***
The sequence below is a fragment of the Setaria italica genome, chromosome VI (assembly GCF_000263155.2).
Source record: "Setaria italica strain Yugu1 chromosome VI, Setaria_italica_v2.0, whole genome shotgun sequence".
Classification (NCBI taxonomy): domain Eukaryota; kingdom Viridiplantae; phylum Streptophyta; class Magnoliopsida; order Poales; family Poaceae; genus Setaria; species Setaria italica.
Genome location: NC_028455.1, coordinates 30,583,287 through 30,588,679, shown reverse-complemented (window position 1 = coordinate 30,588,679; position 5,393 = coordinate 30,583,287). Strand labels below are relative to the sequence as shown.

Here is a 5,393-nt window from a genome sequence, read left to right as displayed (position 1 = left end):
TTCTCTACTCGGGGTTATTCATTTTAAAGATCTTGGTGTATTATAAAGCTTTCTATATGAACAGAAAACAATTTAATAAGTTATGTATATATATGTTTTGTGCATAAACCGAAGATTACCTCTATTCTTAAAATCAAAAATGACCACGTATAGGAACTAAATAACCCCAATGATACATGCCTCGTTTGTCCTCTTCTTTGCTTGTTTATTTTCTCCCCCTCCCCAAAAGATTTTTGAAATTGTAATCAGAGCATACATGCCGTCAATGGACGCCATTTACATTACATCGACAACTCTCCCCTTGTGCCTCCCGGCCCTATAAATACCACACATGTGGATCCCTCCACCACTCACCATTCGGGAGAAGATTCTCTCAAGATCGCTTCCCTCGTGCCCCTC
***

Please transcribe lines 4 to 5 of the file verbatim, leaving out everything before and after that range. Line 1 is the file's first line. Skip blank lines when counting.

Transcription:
Genome location: NC_028455.1, coordinates 30,583,287 through 30,588,679, shown reverse-complemented (window position 1 = coordinate 30,588,679; position 5,393 = coordinate 30,583,287). Strand labels below are relative to the sequence as shown.

Here is a 5,393-nt window from a genome sequence, read left to right as displayed (position 1 = left end):